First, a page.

The Domain Name Game

Black Issues in Higher Education, October 28, 1999 | Go to article overview

The Domain Name Game


WASHINGTON - The cash-strapped group assuming management of much of the Internet agreed this month to allow a Virginia company to continue for at least four years as keeper of the master list of World Wide Web addresses in exchange for a $1.25 million payment.

Praised by participants as a landmark in the 30-year history of the Internet, the complex settlement aims to resolve the most contentious arguments surrounding transition of control over the Web from the federal government to the California-based Internet Corporation for Assigned Names and Numbers.

Still, the impact on typical Internet consumers was negligible in that the agreement involved largely the behind-the-scenes management of technical issues and standards. Organizers said there would have been serious problems had the talks failed.

"We think it's clear there would have been significant risk of disruption to electronic commerce, to the growth of the Internet ... if there was instability and controversy," says Andrew Pincus, general counsel for the U.S. Department of Commerce, which helped coordinate the settlement.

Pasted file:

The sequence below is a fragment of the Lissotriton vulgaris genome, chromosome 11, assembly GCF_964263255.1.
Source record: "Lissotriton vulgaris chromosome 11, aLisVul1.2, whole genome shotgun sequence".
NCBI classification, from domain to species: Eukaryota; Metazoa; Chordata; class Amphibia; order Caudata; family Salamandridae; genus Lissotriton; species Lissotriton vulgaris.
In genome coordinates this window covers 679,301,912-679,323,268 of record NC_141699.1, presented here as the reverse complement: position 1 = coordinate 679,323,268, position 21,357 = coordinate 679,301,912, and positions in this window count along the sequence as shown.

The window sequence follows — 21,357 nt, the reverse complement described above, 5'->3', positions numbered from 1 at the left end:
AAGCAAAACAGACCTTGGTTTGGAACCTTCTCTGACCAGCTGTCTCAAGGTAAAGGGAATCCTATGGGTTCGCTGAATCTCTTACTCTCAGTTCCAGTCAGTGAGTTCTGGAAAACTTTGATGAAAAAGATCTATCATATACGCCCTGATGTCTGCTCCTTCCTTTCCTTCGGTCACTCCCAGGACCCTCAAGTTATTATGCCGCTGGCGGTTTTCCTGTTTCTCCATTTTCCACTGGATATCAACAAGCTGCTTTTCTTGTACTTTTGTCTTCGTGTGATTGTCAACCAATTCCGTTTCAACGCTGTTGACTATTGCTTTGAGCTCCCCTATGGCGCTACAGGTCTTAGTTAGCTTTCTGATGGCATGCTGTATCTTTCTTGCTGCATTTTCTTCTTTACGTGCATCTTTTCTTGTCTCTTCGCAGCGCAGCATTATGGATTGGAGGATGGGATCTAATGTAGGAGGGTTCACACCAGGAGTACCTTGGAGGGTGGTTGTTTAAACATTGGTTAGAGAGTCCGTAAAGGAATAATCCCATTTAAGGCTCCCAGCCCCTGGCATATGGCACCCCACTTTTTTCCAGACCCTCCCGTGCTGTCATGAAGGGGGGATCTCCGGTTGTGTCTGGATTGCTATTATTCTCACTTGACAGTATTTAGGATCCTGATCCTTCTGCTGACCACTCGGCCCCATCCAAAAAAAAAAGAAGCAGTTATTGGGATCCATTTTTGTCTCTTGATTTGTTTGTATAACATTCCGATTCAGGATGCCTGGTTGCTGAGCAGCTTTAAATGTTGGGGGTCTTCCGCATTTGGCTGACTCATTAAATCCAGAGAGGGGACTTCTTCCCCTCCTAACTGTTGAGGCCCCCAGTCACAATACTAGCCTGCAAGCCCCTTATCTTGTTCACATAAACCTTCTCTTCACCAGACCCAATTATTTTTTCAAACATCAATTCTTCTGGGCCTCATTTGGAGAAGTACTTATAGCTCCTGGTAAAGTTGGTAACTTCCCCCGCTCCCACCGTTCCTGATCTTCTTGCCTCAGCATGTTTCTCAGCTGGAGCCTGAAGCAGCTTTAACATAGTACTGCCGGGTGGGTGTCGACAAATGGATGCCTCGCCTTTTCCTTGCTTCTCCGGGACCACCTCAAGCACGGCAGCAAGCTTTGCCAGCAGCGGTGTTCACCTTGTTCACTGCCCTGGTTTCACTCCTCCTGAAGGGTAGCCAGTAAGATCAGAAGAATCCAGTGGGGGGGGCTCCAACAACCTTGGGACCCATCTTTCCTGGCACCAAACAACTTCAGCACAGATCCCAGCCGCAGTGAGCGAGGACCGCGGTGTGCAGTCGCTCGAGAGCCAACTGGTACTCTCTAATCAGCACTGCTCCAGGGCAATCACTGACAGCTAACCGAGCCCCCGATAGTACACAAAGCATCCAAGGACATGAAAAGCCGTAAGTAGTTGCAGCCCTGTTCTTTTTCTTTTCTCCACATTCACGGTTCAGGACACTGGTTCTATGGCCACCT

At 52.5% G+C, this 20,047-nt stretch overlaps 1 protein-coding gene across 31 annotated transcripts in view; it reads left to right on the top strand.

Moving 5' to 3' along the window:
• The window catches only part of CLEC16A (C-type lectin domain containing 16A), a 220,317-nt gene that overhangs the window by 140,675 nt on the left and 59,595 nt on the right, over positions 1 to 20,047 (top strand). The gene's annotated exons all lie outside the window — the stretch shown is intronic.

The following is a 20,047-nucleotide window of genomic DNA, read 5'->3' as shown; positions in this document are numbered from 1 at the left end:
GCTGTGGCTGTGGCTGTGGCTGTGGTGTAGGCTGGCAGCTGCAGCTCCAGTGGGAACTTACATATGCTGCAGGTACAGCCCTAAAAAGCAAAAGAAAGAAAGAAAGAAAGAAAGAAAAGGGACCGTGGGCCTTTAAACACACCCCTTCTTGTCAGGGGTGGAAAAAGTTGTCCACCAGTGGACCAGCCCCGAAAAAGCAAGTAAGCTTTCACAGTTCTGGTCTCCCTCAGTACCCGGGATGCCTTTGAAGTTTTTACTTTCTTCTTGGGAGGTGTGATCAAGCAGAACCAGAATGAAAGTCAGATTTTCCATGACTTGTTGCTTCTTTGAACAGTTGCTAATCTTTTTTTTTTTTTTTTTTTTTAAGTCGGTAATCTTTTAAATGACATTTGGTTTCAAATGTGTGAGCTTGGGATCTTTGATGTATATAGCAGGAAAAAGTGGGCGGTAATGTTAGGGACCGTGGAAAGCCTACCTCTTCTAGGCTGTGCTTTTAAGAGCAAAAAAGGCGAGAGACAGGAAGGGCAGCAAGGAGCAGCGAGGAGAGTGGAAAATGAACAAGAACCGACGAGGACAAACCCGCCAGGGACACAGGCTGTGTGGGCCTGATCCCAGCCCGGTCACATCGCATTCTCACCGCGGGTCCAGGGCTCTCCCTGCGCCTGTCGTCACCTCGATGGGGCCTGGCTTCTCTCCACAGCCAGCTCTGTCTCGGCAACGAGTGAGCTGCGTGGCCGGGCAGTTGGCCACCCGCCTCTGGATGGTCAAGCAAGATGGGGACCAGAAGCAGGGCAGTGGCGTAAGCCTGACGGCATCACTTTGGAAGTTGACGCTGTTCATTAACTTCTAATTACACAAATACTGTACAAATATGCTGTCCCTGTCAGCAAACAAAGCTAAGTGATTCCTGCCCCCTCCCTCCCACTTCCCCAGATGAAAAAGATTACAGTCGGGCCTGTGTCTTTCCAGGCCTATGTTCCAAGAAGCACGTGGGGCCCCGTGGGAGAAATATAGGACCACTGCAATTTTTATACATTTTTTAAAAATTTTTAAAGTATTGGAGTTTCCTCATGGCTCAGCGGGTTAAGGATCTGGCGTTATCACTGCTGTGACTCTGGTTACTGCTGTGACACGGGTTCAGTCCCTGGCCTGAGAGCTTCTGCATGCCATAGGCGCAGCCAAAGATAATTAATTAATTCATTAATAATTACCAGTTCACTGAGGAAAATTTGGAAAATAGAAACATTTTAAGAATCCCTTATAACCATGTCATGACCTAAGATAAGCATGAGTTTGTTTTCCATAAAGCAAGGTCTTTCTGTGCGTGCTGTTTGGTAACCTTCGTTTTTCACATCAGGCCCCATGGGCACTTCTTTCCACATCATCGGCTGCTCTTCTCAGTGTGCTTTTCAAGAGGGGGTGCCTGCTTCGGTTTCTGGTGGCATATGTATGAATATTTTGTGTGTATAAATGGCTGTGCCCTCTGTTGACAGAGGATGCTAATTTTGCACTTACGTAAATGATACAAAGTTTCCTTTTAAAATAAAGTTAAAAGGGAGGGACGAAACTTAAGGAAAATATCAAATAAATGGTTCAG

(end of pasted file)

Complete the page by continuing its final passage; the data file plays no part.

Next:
Executives at Network Solutions Inc., the world's largest seller of Internet addresses, promised they will recognize the California group's authority over the Web, a festering issue during negotiations that started last year.

U.S. Sec. of Commerce William Daley said he was pleased that Internet Corporation for Assigned Names and Numbers and Network Solutions "worked this out at the negotiating table and not at tables in a courtroom. …

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